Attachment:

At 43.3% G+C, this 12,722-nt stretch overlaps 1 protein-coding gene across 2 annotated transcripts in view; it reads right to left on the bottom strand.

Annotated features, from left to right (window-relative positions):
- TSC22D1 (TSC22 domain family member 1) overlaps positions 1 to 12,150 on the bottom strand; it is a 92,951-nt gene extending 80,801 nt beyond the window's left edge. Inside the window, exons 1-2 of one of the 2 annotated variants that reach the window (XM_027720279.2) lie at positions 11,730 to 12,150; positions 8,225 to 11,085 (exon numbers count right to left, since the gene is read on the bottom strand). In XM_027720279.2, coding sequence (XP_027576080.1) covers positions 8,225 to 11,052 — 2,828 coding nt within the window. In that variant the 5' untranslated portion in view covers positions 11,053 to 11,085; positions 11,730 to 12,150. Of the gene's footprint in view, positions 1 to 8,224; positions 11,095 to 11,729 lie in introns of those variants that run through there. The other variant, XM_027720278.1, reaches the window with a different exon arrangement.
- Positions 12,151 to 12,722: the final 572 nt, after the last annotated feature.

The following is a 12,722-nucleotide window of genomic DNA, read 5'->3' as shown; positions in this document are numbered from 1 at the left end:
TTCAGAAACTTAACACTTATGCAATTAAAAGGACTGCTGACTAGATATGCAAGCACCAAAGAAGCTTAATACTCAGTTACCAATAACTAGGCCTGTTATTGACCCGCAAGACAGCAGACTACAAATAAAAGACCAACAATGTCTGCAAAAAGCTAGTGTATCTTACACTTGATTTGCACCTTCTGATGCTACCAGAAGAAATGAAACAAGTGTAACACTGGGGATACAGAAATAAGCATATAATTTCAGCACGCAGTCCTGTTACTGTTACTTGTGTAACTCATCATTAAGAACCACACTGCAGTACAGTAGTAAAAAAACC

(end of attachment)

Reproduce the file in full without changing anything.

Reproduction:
At 43.3% G+C, this 12,722-nt stretch overlaps 1 protein-coding gene across 2 annotated transcripts in view; it reads right to left on the bottom strand.

Annotated features, from left to right (window-relative positions):
- TSC22D1 (TSC22 domain family member 1) overlaps positions 1 to 12,150 on the bottom strand; it is a 92,951-nt gene extending 80,801 nt beyond the window's left edge. Inside the window, exons 1-2 of one of the 2 annotated variants that reach the window (XM_027720279.2) lie at positions 11,730 to 12,150; positions 8,225 to 11,085 (exon numbers count right to left, since the gene is read on the bottom strand). In XM_027720279.2, coding sequence (XP_027576080.1) covers positions 8,225 to 11,052 — 2,828 coding nt within the window. In that variant the 5' untranslated portion in view covers positions 11,053 to 11,085; positions 11,730 to 12,150. Of the gene's footprint in view, positions 1 to 8,224; positions 11,095 to 11,729 lie in introns of those variants that run through there. The other variant, XM_027720278.1, reaches the window with a different exon arrangement.
- Positions 12,151 to 12,722: the final 572 nt, after the last annotated feature.

The following is a 12,722-nucleotide window of genomic DNA, read 5'->3' as shown; positions in this document are numbered from 1 at the left end:
TTCAGAAACTTAACACTTATGCAATTAAAAGGACTGCTGACTAGATATGCAAGCACCAAAGAAGCTTAATACTCAGTTACCAATAACTAGGCCTGTTATTGACCCGCAAGACAGCAGACTACAAATAAAAGACCAACAATGTCTGCAAAAAGCTAGTGTATCTTACACTTGATTTGCACCTTCTGATGCTACCAGAAGAAATGAAACAAGTGTAACACTGGGGATACAGAAATAAGCATATAATTTCAGCACGCAGTCCTGTTACTGTTACTTGTGTAACTCATCATTAAGAACCACACTGCAGTACAGTAGTAAAAAAACC